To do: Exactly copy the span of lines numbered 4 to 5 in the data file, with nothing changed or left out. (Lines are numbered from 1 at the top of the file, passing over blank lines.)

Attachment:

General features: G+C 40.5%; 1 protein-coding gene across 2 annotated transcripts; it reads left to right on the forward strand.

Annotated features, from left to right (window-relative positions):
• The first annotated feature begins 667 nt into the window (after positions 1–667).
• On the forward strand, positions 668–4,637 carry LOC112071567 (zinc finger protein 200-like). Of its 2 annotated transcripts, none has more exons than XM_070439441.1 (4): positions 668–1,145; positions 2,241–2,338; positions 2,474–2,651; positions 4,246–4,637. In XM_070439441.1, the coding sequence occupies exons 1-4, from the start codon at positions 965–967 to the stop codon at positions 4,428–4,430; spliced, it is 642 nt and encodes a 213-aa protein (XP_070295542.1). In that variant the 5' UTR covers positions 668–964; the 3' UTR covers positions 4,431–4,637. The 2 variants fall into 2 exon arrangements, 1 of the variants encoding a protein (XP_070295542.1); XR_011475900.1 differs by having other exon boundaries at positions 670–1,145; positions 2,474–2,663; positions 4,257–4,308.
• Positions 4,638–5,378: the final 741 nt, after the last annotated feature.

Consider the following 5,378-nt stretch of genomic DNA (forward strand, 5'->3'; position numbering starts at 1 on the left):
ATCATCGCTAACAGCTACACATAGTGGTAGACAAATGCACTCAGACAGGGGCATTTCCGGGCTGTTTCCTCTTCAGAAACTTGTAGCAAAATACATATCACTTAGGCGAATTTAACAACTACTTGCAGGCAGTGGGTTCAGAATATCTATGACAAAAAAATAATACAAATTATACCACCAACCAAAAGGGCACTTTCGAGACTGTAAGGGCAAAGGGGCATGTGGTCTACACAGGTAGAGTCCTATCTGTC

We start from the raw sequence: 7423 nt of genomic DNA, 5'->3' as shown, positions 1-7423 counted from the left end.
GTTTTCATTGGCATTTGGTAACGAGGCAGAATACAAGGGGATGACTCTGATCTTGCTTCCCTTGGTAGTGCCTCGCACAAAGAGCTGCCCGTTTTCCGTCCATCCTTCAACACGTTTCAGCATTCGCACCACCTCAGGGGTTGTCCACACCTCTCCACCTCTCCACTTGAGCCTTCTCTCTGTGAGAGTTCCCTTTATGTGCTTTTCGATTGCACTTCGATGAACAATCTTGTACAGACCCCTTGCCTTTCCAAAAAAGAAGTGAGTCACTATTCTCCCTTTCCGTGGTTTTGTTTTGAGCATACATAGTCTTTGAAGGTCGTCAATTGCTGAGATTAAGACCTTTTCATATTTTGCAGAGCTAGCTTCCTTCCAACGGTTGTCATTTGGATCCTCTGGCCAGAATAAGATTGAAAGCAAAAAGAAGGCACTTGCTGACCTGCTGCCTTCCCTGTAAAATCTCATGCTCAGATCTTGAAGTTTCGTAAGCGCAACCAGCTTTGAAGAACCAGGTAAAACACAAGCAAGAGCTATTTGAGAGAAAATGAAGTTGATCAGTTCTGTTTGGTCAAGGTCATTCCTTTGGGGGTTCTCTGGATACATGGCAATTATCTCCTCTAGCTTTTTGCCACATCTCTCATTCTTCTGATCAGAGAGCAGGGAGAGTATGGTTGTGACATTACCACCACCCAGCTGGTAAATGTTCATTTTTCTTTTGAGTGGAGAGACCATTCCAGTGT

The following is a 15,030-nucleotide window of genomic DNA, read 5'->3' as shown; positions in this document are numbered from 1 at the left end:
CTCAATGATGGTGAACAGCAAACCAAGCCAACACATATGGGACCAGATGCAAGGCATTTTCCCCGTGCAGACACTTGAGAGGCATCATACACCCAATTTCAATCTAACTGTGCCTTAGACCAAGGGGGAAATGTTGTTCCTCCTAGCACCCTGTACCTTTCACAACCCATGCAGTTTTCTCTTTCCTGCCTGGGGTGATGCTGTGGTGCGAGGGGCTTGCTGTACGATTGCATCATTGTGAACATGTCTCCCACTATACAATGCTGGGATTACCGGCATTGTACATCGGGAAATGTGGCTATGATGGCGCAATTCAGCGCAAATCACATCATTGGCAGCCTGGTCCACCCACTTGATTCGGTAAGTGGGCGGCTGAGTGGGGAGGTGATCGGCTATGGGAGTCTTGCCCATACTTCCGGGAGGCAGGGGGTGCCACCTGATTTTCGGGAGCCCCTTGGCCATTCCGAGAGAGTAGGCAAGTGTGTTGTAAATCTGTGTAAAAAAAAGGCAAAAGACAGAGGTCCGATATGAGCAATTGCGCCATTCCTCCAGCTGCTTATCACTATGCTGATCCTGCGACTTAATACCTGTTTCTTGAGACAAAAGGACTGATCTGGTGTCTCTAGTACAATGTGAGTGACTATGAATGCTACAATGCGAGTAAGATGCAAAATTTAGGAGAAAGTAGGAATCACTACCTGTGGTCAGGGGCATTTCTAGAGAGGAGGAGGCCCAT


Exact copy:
• On the forward strand, positions 668–4,637 carry LOC112071567 (zinc finger protein 200-like). Of its 2 annotated transcripts, none has more exons than XM_070439441.1 (4): positions 668–1,145; positions 2,241–2,338; positions 2,474–2,651; positions 4,246–4,637. In XM_070439441.1, the coding sequence occupies exons 1-4, from the start codon at positions 965–967 to the stop codon at positions 4,428–4,430; spliced, it is 642 nt and encodes a 213-aa protein (XP_070295542.1). In that variant the 5' UTR covers positions 668–964; the 3' UTR covers positions 4,431–4,637. The 2 variants fall into 2 exon arrangements, 1 of the variants encoding a protein (XP_070295542.1); XR_011475900.1 differs by having other exon boundaries at positions 670–1,145; positions 2,474–2,663; positions 4,257–4,308.
• Positions 4,638–5,378: the final 741 nt, after the last annotated feature.